A “Rebirth, a New Life, a Beginning” on an Island

By Shad Kane

The question that needs to be asked is “how long does it take a migrating people to see themselves other than their place of origin”. It is different living on an island than living on a continent.  It is this important aspect that helps one understand why island peoples define themselves in terms of the aina. It is a personal relationship that grows out of living in isolation where distance and water serves as a barrier to one’s past.  This is the story of a place once known as Kualaka’i, the Kalaeloa Heritage Park. Continue reading

Manoa Heritage Center

On Saturday, January 14, members of the Manoa Heritage Center came to visit us at the Kalaeloa Heritage Park.  They serve as the caretakers and docents at the Manoa Heritage Center.   The Manoa Heritage Center was founded in 1996 by preservationists Sam and Mary Cooke, and is a non-profit organization, whose mission is to promote the thoughtful stewardship of the natural and cultural heritage of Hawai‘i. Continue reading

Hawaii Bicycling League

by Shad Kane

On Saturday, February 4 the Hawaii Bicycling League came to visit us at the Kalaeloa Heritage Park.  It was a memorable day to see so many bicycles arrive at the park from various parts of O’ahu. They gathered at Blaisdell Park and the West Loch Shoreline Park for their trip to the Park.  Continue reading

UH West Oahu Student Sierra Gouldʻs Interview of Shad Kane

by Shad Kane and Sierra Gould

This article is the result of a request by a University of Hawaii West Oahu Student Sierra Gould.  She participated in a UHWO Work ‘n Learn Botany Project facilitated by Dr. Bruce Koebele at the Kalaeloa Heritage Park on Saturday, February 11.  It was a day that those of us who participated in it will not soon forget.  For it was a day of rain under a flood alert.  However, it did not deter Sierra and her fellow friends and fellow students. Continue reading

Certificate of Appreciation – Kapolei Veterans Center

On January 31, 2017 the Kapolei Veterans Center presented one of our board members and Facilities Manager, Shad Kane, with a “Certificate of Appreciation”.  This certificate was awarded to Mr. Kane in keeping with the partnership between the Kapolei Veterans Center and the Kalaeloa Heritage and Legacy Foundation.  The certificate was awarded to Shad for his support of Veterans, Service Members and their families.  It was presented by Mr. Edmond De Guzman, Director of the West Oahu Vet Center in the presence of their office staff.  Continue reading

2016 KHLF Annual Report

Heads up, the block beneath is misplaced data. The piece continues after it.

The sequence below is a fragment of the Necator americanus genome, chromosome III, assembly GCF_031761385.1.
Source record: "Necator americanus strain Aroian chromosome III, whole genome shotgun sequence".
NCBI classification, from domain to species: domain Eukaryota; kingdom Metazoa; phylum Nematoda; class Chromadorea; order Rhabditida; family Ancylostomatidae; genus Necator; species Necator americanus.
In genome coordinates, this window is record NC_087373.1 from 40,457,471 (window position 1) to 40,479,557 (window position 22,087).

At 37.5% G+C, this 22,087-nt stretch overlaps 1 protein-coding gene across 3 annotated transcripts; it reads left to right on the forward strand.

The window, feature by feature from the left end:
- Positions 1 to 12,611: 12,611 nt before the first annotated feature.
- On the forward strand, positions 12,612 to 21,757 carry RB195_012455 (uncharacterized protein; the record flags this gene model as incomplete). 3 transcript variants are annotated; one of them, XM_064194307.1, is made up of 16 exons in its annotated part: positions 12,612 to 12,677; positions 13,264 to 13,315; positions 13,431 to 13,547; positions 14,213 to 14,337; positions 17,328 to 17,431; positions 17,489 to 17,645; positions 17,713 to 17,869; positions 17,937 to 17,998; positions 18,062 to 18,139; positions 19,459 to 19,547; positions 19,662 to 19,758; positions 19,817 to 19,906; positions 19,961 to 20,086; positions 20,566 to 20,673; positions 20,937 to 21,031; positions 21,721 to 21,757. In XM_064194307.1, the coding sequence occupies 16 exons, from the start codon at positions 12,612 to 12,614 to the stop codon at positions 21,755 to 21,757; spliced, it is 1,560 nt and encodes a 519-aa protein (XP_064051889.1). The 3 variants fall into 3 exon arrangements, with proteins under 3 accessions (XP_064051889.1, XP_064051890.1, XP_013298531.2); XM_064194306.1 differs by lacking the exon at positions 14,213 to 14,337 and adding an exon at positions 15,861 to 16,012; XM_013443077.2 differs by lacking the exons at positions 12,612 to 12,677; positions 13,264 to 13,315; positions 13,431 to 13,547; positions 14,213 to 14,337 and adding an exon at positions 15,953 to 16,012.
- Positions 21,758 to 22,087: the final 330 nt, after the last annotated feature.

Happy New Year!  We hope your 2017 has been great thus far.

Below is the link to Our 2016 Annual Report for you to look through and read.


KHLF Annual Report 2016

International Archaeological Research Institute, Inc.


International Archaeological Research Institute, Inc. (IARII), is a private non‑profit corporation, based in Honolulu and Guam, that has conducted archaeological investigations throughout the Pacific-Asia region since 1986. The company has completed nearly 1,000 historic preservation and research projects of almost every size and type over a vast geographic region. Continue reading

2nd Annual Kalaeloa Heritage Park Luau Fundraiser

Version 2

The 2nd Annual Kalaeloa Heritage Park Luau Fundraiser held this past summer was not only a success but exceeded all our expectations. It was a sold-out crowd. A big mahalo to HCDA board member Shirley Swinney for her leadership of which this could not happen without her hard work and dedication to the heritage park. Continue reading

Stone Mounds


Our ancestors lived in a world of parallel and intersecting lines associated with the heavens. The rising and setting of the sun, moon and stars, lines of sight all integrated into the construction of their houses, walls, agricultural efforts and even above ground burials. It was a world of symbols and signs that manifest themselves in a sense of presence. One only need to recognize it. It is personal.

Amongst the many archaeological features at the Kalaeloa Heriage Park are coral mounds. They are described in a subsistence manner. There are many. Some easy to see and recognizable, others more obscure. Some just a pile of stones. However, they all appear to be set in place by hands. Not by the wind, not by the moving of the ground or water but by one’s hands. This article is only meant to help us see as we once did and develop in us an appreciation of how life once was and those who are no longer.

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Team Rubicon


Amongst the organizations that have been providing volunteer help at the Kalaeloa Heritage Park is a national disaster relief organization by the name of Team Rubicon. They have been to the park several times over the past few months to help with heavy work. Work that most of us struggle with. It is interesting that they have time to share with us considering the level of national disaster relief request they get. They are amongst our most dedicated partners.

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